In a nutshell, Ethnos is a game about a mystical land (called… Ethnos) consisting of 6 different kingdoms. There are 12 tribes living in this land, and your goal is to use them to raid and control as many of the kingdoms as possible. I suspect the name of the game comes from “ethnic” + “-os” (as in “Westeros”). There are 12 tribes, although during the set up phase, you randomly draw 6 tribes to play with. Each creature has a different special ability, so this actually keeps the game fresh each time you play.
I have previously mentioned (once or twice) on this site what a big “Game of Thrones” fan I am. Well, I am an even bigger Tolkien nerd, which is probably why I instantly liked Ethnos. The art was done by John Howe, a renowned Tolkien artist who also worked as a conceptual designer on the LOTR film trilogy. 6 of the tribes also seem to be borrowed from Middle-earth: there are Elves, Dwarves, Wizards, Orcs, Trolls and Halflings. The game is divided into three “Ages”, which end when three dragons appear.
Well, This Is Orc-ward
The other 6 tribes are more Narnia than Middle-earth: there are Centaurs, Minotaurs, Merfolk, Giants, Wingfolk and Skeletons. Once you have drawn your 6 tribes for the game, you shuffle only those cards with your chosen races on them into a deck. Deal out one starter card to each player. Meanwhile you also have to shuffle (face down) the “glory tokens” before placing them in ascending order in their spaces next to each kingdom. All players choose a colour and receive the corresponding control markers.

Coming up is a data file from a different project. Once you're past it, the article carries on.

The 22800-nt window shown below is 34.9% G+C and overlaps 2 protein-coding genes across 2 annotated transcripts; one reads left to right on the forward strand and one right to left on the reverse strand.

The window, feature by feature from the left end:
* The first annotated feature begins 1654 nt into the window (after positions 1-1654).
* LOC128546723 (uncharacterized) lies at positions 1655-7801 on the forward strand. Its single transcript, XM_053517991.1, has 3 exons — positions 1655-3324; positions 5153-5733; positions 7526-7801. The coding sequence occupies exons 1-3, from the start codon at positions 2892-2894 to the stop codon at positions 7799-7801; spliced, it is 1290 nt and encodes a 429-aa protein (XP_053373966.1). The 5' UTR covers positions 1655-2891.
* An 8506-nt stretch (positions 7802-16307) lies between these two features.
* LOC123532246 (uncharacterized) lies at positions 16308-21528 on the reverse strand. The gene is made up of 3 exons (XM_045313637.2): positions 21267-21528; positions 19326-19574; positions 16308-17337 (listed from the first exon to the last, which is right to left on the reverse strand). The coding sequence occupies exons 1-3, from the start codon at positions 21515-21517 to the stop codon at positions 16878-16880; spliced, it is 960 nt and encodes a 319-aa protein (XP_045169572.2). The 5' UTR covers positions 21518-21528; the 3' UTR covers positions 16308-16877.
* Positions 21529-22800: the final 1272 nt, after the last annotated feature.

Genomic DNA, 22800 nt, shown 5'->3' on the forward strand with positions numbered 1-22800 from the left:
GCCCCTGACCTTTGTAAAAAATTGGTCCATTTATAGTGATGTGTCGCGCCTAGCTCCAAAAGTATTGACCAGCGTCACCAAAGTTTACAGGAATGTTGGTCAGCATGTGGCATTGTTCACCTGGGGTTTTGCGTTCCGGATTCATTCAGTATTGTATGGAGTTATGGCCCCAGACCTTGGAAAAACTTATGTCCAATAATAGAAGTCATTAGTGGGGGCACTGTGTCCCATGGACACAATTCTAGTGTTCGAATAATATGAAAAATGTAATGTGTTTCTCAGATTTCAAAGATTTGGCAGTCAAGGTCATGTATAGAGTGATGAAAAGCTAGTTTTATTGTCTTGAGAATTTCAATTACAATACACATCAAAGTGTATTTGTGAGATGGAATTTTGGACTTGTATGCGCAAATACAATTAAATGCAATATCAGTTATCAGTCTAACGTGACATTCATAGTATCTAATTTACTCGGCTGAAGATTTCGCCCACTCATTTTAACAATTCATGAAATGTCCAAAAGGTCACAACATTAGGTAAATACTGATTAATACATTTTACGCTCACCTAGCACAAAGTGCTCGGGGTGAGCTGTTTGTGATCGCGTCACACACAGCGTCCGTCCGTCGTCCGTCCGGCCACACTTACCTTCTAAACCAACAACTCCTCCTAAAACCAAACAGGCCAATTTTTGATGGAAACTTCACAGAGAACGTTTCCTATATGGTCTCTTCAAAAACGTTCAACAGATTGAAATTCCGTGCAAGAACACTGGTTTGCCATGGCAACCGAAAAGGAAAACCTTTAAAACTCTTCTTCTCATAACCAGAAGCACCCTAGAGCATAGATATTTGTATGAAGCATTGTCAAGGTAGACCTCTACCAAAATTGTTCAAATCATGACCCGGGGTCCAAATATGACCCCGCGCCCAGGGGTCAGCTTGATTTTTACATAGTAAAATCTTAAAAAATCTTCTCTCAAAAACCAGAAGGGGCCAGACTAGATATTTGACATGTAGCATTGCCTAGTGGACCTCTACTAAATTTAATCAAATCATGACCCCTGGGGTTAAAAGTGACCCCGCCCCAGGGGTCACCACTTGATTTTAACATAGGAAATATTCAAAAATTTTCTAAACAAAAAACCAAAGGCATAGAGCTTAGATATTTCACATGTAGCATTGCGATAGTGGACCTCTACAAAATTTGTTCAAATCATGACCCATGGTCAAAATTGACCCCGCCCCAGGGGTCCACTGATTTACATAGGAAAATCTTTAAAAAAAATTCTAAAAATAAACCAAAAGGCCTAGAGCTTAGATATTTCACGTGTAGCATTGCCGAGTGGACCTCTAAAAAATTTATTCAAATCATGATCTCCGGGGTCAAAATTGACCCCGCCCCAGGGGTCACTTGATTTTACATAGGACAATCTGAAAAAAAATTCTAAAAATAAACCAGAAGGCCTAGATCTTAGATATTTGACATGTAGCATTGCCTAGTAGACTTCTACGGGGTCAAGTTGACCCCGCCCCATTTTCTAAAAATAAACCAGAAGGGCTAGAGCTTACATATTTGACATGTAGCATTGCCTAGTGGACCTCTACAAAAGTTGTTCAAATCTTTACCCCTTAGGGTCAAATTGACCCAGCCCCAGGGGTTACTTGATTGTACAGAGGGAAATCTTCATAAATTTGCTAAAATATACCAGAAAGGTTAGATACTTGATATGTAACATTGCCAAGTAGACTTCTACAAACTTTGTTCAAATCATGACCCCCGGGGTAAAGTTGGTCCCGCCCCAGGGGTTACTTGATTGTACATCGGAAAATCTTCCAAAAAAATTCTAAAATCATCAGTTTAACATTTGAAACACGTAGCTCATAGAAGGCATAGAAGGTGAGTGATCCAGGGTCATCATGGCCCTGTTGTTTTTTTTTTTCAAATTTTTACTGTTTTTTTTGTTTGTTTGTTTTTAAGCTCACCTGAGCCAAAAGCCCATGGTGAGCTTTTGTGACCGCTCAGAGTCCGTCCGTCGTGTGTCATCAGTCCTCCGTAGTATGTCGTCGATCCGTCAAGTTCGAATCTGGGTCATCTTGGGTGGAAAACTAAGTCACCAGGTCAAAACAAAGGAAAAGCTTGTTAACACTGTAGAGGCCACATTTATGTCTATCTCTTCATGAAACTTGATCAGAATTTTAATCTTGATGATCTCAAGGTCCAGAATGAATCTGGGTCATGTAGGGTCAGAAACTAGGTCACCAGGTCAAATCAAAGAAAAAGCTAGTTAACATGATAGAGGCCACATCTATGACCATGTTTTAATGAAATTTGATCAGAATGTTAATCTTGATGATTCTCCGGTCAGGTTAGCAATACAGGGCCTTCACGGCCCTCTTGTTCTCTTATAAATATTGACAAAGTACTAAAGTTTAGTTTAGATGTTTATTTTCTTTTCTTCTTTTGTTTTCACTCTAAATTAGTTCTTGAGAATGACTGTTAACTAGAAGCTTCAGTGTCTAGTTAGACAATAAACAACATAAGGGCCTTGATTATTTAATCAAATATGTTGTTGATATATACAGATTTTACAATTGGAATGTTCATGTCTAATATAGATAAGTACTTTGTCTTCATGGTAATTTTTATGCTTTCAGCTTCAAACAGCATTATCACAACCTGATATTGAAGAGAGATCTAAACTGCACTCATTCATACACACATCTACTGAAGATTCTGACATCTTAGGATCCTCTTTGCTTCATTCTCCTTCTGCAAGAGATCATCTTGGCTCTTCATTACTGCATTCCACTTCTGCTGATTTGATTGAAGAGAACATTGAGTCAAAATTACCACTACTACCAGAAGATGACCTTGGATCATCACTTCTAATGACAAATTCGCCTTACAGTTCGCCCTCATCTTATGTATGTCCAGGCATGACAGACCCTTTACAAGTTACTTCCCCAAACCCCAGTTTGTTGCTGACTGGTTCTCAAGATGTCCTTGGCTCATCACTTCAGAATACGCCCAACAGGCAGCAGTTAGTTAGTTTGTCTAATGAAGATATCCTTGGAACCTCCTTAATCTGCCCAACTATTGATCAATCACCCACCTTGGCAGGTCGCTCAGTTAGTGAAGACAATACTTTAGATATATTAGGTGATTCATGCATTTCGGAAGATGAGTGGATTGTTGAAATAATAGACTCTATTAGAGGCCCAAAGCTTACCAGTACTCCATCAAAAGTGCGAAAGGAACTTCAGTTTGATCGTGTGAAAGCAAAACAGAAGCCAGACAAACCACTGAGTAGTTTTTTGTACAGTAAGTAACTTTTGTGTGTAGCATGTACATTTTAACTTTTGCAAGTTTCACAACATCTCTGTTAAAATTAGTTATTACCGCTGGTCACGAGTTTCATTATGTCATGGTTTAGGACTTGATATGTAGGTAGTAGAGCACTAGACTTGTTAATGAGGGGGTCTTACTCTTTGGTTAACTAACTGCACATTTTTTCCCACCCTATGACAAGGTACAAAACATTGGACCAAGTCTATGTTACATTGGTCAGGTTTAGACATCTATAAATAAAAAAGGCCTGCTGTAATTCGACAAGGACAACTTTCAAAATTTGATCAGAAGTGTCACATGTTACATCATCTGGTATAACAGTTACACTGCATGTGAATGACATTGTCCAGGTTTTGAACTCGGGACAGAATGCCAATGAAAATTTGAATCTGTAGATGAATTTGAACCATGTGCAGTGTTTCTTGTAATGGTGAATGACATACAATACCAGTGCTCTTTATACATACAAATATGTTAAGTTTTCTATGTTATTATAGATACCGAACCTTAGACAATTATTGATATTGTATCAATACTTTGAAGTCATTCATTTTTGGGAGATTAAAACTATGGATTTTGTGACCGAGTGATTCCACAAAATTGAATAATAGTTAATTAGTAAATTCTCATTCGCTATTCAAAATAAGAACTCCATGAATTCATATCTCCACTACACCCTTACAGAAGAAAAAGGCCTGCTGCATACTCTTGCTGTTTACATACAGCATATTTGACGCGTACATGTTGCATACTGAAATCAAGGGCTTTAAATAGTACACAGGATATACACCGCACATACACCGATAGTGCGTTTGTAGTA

There are 3 black cards with dragons on them. These get shuffled into the bottom half of the draw deck. Also, before beginning, take cards from the top of the draw pile equal to double the number of players and lay them face up next to the board. These cards form a set of “allies” which are available to draw on a person’s turn. If a person does not want to pick a card from the face up set, then they take their chances with one from the draw pile. Each player must pick up one card when it is their turn to play.
What are looking for when you collect cards? Generally, you look for matching cards: either the cards match because they are from the same tribe, or they are from the same kingdom. Each kingdom has a colour (different from the control marker colours) and there are two cards from each kingdom within each tribe. You need to play sets of cards (“bands”) to put down markers. When you play your first marker in a kingdom, you only need to play one card. For your second marker, play two cards, etc.
It’s Good For Your Elf
The control markers fit nicely on top of each other, so you will be building little towers in each kingdom. When you play a “band of allies” (a set of matching cards), place them in front of you and keep them until the end of the Age (round), as you will get points based on them. Importantly, when playing a band, you choose one card to be your band’s leader. The kingdom your leader is from is then the kingdom you can place a marker in. You also get to use the leader’s special ability, so choose it wisely!